“The workforce is going to require that by the year 2025,” he said. “For every percentage that we fall short, that will either be a percentage that is unemployed or underemployed. This is a critical mission for our state.”
Boyd noted the percentage of Tennesseans with degrees has increased from 32 percent to 39 percent in the past three years, indicating progress.
“We still have 16 percent left to go,” he said. “If we continue on our current trajectory, even with all of the great new ideas we have like Tennessee Promise and Reconnect, we are going to fall short. We are going to have to come up with some bold new ideas to get there.
“We’re sending so many kids on to school and they’re failing,” he continued. “We’ve got to figure out why they’re failing and how to turn it around, and that is what this about.
“We believe that completion will take all of us here to make that work,” Lovett said. “It’s not just the institutions, but all that support the work that institutions do in higher education.”
Present at the Wednesday meeting from Hamblen County were Tish Jones, executive director of HC*EXCELL and a steering member for Complete Tennessee; Morristown Mayor Gary Chesney; KC Alvarado with Hamblen County Schools; and Matthew Hunter, Dean of Distance Education at Walters State Community College.
Hamblen County Mayor Bill Brittain attended a prior Complete Tennessee meeting held in Knoxville.
During the open forum portion of the meeting, Chesney and Alvarado shared the work Hamblen County Schools is doing with its Workforce Development and Education Partnership and the Work Ethic Diploma.
Chesney encouraged an emphasis needs to be placed on soft skill training at the middle and high school level to promote college and career success.
Alvarado said 140 students graduated last year with the Work Ethic Diploma distinction, which provides an incentive for students to graduate high school and enter the next phase of their lives.
Ideas that were discussed of how to improve the post-secondary graduation issue included an increase of public transportation to and from colleges, have advisors within schools for all age groups and closing the geographical distance between higher education options to benefit all members of a region.
Members of the Kingsport community suggested similar options as the Kingsport Academic Village. This higher education complex is in a central location for many citizens and offers benefits for adult students, such as a day care, food options, bus hub and GED center.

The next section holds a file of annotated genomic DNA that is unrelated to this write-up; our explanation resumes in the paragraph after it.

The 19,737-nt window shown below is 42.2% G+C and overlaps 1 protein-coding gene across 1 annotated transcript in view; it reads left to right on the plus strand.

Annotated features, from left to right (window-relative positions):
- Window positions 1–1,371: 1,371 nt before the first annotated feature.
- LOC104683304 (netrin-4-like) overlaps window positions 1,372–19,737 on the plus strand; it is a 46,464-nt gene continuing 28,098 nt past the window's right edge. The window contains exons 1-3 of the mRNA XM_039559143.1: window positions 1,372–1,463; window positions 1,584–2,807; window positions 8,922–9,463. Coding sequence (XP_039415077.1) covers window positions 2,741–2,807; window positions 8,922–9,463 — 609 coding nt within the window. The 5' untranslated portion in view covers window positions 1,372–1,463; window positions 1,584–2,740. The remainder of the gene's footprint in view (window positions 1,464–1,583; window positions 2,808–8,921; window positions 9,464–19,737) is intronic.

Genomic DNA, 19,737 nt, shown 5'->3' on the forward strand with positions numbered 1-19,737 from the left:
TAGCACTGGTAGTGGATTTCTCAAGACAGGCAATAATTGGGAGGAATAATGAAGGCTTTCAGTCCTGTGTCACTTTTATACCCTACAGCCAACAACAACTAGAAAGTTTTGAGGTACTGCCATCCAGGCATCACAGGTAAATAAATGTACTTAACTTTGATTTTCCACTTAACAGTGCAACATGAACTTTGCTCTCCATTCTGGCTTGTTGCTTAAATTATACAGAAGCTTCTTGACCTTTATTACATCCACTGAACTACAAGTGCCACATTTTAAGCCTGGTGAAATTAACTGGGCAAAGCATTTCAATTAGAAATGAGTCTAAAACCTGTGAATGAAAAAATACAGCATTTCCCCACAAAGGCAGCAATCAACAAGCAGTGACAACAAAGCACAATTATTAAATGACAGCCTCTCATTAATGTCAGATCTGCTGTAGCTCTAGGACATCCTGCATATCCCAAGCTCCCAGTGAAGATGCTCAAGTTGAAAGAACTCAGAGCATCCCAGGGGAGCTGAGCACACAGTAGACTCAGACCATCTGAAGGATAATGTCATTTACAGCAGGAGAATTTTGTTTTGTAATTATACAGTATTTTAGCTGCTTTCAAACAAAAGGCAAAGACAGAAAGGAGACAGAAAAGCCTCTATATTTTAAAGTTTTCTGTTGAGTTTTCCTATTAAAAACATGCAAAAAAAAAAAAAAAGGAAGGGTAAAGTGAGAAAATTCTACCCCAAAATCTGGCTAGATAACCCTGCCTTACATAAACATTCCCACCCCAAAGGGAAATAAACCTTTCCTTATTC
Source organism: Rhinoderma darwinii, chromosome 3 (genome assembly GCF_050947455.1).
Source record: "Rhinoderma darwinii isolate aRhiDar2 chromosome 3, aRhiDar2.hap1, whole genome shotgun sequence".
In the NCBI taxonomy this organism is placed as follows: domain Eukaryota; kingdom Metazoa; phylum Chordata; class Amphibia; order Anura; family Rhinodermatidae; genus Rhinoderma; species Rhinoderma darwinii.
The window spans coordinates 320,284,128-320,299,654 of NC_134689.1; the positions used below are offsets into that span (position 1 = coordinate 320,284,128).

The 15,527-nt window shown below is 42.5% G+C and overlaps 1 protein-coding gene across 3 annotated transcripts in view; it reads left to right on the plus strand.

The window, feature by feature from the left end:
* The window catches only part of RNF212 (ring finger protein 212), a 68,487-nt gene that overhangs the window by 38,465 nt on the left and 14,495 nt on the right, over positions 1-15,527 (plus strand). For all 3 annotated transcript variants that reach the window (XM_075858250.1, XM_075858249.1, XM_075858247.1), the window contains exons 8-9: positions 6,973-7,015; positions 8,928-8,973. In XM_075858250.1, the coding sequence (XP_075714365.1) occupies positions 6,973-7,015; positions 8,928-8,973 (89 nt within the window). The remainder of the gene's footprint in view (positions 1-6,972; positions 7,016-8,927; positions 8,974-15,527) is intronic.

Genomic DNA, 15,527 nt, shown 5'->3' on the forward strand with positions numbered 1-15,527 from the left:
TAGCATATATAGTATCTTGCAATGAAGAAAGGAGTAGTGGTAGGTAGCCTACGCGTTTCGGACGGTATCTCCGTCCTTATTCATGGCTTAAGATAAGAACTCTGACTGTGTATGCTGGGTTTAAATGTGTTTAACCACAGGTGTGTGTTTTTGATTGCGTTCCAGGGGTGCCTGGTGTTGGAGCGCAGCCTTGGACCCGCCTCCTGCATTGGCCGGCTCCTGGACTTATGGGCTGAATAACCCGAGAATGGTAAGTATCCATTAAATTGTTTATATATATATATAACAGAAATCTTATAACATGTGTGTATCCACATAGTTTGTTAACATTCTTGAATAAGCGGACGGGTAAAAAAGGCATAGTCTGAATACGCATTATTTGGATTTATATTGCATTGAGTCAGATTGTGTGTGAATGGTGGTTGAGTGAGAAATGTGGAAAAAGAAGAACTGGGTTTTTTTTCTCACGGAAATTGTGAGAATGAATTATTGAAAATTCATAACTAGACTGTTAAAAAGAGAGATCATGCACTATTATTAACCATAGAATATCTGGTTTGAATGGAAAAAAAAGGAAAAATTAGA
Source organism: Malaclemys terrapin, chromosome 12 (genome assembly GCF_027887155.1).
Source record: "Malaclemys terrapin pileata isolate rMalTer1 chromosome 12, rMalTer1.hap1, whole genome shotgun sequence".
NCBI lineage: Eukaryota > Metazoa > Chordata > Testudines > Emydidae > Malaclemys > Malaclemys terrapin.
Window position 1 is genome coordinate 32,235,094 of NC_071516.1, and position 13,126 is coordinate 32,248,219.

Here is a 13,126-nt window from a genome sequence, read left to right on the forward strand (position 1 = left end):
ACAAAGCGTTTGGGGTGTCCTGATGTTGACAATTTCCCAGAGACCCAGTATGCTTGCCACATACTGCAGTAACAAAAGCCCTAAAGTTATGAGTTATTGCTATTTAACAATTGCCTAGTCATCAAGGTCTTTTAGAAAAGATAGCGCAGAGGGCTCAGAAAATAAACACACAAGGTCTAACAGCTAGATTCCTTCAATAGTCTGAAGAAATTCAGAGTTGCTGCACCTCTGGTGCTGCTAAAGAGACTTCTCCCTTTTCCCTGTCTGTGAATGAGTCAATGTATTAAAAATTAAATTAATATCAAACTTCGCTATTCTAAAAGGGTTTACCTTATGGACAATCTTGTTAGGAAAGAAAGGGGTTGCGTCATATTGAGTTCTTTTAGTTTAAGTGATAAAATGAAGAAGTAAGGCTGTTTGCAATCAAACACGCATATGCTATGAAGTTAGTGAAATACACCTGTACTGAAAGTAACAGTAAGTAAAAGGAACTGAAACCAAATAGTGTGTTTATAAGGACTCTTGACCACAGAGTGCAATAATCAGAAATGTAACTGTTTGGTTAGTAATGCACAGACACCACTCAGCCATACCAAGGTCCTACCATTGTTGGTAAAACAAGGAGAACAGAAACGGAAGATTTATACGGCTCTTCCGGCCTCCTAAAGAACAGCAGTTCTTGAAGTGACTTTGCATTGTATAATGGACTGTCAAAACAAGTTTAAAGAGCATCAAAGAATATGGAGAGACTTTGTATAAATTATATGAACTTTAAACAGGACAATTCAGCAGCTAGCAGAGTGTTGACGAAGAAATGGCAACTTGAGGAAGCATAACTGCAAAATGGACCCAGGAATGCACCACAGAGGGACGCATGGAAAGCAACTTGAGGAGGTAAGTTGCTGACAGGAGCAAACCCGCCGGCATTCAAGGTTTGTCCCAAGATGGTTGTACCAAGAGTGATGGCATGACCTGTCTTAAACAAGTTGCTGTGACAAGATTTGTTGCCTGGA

One concern brought up was how the state can recruit companies to open in Tennessee if the graduation rates are less than desirable.
“We have to take a chance on education first and then hope that the jobs come,” Boyd said. “The companies aren’t going to come with hope that you’ll train the workers sometime in the future. You have to train the workers first.”
Boyd suggested more technical colleges and increased access to all Tennesseans could aid in helping the completion issue.
Hamblen County – A Pilot Community
A full report of its findings will be released in May, along with specific strategic plans for each economic district in the state.
Lovett said Complete Tennessee is looking into making Hamblen County a pilot community for its initiative once it completes its tour of the state, saying Hamblen County can serve as a positive example across the state and can serve as a focused group to analyze progress.
Currently, Hamblen County has a college-going rate of 62.6 percent, with only 27.2 percent of its population having a degree or certificate.
The report stated if Hamblen County can raise its post-secondary graduation rates to 47.4 percent by 2025, there would be an estimated local tax revenue increase of $2.3 million.
Community leaders agree with the mission of Complete Tennessee and are excited for the opportunity to further get behind the state’s education goals.
“We need to do everything we can to encourage people to finish their degree,” Hamblen County Mayor Bill Brittain said. “We need to continue to eliminate barriers all all of our students. Hamblen County is willing to partner with all area schools to help get the word out to as many people as possible.”
Brittain said increasing economic development is critical to the area’s success.
“It takes all types of jobs to make successful businesses and successful communities,” he said.
Morristown Mayor Gary Chesney also strongly advocates the work being done by Complete Tennessee.
“With all of the work and effort being done in Morristown and Hamblen County, our area is a perfect location to springboard a pilot program,” he said. “This is absolutely a very good thing for Morristown and the state.”
Chesney said the pending expansion of Morristown’s TCAT center will further aid in helping Complete Tennessee and Drive to 55 complete its goals.
“We are optimistic the Morristown TCAT center will be a premiere center in the state,” he said. “With all of the factors that our area offers, plus the fact we have so many students graduating today with college credit, this initiative is obtainable.”
Walters State Community College president Dr. Tony Miksa said Complete Tennessee’s initiative is essential for keeping the state on the right path.
“Complete Tennessee will help each area of the state in meeting unique demands, while also providing a way to share what works best with others,” Miksa said. “Tennessee has made great improvements in educational attainment in the past few years. The Complete Tennessee Listening Tour is a great way to make sure everyone involved knows the importance of the Complete Tennessee initiative.”